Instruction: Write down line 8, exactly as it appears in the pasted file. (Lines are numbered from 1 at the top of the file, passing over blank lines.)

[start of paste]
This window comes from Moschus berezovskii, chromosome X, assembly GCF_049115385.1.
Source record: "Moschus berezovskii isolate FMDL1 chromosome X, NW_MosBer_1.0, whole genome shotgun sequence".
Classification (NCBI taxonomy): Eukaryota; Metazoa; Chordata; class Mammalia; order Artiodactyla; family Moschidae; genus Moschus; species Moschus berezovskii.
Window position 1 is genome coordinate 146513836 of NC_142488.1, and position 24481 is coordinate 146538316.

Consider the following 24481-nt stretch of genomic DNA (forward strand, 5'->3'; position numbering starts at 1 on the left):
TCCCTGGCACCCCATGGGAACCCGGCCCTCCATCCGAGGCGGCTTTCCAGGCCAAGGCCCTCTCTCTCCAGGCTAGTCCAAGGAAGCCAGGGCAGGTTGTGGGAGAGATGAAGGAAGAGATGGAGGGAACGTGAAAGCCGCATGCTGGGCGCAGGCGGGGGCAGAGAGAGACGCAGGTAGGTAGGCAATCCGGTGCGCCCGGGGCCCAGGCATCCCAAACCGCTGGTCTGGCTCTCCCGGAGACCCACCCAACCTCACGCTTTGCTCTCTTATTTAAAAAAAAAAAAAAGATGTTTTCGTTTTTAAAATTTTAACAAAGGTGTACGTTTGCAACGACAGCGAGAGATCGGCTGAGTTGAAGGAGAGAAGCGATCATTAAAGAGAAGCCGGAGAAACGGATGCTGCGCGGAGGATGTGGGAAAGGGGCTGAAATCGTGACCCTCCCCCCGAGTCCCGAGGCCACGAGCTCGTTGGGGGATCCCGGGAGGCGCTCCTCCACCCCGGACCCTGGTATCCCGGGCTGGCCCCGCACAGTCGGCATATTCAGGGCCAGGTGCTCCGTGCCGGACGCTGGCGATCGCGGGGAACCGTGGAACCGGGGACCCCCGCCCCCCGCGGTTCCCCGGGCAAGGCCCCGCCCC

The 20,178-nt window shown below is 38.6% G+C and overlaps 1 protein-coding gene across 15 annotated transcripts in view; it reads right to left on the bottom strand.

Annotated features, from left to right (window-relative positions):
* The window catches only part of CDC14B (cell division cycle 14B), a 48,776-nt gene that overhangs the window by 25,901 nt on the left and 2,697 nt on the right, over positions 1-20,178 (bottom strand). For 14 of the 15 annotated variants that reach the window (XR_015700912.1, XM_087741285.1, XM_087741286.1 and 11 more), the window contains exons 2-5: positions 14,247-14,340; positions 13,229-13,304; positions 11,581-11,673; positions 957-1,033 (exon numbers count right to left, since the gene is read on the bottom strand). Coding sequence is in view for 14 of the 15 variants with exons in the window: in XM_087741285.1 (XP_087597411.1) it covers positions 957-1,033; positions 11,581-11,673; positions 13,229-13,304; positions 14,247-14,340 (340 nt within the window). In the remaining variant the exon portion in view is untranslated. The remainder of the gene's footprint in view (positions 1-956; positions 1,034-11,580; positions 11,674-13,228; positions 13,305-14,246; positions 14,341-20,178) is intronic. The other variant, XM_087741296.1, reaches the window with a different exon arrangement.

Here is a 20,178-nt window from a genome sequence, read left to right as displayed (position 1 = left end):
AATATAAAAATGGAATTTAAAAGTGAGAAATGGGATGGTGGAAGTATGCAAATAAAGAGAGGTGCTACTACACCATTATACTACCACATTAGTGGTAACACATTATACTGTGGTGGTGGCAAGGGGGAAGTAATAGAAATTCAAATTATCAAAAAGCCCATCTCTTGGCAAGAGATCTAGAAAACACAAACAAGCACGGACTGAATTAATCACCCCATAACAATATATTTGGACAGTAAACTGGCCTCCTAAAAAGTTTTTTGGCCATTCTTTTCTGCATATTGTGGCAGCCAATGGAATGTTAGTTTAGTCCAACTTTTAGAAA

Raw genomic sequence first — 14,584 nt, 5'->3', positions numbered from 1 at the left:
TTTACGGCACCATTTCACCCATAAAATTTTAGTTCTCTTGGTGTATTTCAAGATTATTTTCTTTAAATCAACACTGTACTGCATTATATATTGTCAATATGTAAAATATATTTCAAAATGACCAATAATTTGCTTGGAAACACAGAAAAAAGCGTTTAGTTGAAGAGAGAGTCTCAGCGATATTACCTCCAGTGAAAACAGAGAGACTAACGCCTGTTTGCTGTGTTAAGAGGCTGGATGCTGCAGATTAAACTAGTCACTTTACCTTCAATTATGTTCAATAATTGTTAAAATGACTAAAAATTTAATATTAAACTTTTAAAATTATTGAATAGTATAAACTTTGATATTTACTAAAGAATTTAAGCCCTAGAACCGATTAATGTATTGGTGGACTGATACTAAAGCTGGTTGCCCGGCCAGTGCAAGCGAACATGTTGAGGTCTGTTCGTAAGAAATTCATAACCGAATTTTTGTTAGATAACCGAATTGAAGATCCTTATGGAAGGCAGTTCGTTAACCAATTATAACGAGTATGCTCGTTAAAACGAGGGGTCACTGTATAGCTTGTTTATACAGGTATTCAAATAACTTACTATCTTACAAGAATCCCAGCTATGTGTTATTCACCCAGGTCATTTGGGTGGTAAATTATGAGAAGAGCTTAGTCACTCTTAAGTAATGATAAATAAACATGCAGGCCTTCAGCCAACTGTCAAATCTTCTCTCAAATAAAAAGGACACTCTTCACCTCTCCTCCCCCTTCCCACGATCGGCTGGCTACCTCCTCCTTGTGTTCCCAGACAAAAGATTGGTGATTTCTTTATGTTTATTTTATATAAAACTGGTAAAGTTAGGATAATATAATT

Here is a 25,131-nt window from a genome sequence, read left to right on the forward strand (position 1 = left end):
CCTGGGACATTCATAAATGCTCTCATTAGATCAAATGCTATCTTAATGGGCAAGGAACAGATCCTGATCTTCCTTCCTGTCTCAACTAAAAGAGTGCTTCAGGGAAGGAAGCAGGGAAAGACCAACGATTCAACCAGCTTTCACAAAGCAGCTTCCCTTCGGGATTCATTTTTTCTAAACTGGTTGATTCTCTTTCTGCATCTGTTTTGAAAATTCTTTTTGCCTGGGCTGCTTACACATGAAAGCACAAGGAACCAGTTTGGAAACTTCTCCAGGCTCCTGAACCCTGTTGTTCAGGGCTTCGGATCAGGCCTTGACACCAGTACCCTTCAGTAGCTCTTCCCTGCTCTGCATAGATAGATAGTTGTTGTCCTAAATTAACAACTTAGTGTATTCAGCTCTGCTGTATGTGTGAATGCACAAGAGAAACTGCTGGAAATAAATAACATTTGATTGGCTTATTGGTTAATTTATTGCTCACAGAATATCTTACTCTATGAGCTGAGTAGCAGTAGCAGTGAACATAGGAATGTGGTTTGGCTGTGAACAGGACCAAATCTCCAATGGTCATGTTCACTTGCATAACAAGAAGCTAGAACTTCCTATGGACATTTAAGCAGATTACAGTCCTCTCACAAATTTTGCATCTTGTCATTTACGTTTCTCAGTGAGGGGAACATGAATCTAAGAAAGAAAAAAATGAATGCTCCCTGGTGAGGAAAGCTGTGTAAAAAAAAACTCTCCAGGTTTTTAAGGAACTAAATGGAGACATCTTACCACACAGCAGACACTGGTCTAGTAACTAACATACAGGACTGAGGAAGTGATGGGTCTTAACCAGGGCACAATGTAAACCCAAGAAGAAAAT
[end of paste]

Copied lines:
Annotated features, from left to right (window-relative positions):